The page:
“I hate Nevada. I know that just beneath the scrubby face of this desert beats a complex ecology no less beautiful in its way than the cool green business that goes on in the tide pools of the Pacific, but I don’t care.” — Craig Vetter, “Striking It Rich”
That's the desert for you — easy to acknowledge, difficult (for many) to care about. But the novelist quoted above is not wrong about the “complex ecology” that goes largely unseen. A big example of that is what’s called the “desert crust.” A more science-ish name is “cryptogamic crust”; a more poetic one is “desert glue.”
It might look like ordinary crispy dirt, scorched dark by exposure — but still just dirt. Not so. It’s a complex web of microorganisms: lichens, mosses, fungi, cyanobacteria. And while it might lack the aquatic allure of a Pacific tide pool, it’s nonetheless vital: The crust stabilizes the desert floor against erosion, helps plants retain water, and, crucially, pulls nitrogen from the atmosphere for the benefit of desert plants.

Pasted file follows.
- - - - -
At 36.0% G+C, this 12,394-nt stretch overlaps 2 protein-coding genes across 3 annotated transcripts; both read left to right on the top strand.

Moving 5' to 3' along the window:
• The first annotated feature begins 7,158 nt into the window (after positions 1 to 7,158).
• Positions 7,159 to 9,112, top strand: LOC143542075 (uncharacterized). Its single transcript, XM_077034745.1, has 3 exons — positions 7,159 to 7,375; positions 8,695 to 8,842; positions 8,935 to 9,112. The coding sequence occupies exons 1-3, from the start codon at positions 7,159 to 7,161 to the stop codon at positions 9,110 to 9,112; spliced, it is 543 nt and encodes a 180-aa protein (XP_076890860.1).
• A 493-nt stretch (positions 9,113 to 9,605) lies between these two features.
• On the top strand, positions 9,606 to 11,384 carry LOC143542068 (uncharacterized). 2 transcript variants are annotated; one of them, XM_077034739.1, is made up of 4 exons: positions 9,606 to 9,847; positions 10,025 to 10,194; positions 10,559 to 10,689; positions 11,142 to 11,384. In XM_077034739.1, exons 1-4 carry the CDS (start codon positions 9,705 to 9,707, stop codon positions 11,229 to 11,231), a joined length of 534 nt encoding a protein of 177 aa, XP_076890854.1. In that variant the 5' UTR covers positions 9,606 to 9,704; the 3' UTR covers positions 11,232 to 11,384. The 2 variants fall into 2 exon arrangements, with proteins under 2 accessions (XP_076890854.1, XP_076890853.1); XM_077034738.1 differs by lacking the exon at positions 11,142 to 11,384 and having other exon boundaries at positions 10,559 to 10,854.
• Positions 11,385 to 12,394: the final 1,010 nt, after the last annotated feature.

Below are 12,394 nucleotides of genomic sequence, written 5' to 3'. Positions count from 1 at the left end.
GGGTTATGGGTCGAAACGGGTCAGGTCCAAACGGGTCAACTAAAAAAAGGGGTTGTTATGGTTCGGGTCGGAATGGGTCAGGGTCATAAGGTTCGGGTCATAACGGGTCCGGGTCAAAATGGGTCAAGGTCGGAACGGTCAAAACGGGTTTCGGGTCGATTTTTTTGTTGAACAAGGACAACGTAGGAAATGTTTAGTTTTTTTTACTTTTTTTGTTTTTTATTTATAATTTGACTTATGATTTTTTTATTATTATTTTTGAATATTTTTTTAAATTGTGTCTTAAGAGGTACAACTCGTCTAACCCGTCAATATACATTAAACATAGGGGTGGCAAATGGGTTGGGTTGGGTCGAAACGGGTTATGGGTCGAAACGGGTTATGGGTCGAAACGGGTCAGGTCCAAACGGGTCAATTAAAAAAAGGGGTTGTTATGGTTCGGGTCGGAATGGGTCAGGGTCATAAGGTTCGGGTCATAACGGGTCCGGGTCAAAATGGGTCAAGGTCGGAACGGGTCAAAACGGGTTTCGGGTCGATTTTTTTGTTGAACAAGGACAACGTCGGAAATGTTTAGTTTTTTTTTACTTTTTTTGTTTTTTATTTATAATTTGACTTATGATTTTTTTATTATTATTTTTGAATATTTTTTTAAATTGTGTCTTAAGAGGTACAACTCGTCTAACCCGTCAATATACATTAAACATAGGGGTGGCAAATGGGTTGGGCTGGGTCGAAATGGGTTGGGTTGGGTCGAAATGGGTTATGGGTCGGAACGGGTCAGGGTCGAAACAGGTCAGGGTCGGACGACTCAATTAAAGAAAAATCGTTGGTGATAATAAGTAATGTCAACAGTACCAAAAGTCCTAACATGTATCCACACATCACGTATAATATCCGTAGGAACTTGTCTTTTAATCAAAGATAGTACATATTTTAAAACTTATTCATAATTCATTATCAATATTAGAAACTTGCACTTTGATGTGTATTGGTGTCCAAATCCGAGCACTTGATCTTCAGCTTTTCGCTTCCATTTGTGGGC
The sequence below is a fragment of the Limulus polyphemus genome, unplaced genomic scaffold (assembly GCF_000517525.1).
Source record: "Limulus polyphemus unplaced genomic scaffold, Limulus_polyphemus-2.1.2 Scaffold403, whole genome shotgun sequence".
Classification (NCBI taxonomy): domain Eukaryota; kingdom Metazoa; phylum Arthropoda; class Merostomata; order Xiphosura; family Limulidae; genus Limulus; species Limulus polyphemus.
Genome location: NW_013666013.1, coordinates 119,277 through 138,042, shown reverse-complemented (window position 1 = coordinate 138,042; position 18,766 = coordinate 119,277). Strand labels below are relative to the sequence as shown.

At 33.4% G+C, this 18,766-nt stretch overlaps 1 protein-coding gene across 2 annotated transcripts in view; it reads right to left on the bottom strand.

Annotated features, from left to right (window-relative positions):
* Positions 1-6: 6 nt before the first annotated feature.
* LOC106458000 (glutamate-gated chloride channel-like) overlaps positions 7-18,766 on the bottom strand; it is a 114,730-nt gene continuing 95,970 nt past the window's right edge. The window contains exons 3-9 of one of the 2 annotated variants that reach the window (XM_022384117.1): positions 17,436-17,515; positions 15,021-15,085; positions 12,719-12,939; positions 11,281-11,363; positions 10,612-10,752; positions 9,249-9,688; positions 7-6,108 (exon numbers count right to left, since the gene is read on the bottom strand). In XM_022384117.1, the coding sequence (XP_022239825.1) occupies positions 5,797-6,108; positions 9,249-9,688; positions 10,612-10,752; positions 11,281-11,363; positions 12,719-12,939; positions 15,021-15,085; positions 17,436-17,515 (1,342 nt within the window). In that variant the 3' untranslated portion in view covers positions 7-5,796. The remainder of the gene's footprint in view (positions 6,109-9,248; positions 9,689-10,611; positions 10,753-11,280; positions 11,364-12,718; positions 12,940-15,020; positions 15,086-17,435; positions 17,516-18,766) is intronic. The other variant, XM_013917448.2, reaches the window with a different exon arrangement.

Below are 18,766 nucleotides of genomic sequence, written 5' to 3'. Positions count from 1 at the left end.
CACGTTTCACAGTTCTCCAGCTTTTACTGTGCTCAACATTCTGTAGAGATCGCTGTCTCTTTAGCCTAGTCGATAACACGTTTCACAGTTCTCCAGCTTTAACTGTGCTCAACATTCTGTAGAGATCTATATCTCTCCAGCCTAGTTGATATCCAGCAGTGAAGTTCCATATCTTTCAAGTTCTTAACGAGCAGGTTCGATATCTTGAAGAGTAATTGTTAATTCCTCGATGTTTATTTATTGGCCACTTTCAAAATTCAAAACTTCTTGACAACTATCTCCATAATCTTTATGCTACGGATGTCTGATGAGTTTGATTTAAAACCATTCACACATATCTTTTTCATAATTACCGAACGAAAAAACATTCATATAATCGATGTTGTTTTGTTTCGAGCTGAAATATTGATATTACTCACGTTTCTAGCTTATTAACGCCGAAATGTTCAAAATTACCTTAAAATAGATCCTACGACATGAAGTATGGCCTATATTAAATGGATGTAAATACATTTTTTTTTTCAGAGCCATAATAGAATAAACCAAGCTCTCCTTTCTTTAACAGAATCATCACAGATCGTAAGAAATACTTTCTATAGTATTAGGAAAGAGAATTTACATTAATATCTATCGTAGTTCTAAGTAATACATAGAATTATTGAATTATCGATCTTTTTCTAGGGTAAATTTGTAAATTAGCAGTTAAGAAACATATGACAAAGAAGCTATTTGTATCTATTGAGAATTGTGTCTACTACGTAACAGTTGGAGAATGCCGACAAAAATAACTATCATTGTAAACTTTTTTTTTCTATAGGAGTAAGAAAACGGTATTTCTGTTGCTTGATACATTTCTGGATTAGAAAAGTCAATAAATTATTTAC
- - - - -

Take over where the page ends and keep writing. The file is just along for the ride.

“The desert would not be able to support plant and animal life without these crucial ecosystem services!” the Southern Nevada Conservancy says on its website.
For all that, the desert crust is remarkably fragile, and damage — whether by your errant footfall or construction of a solar-power installation — takes years, even decades to recover from.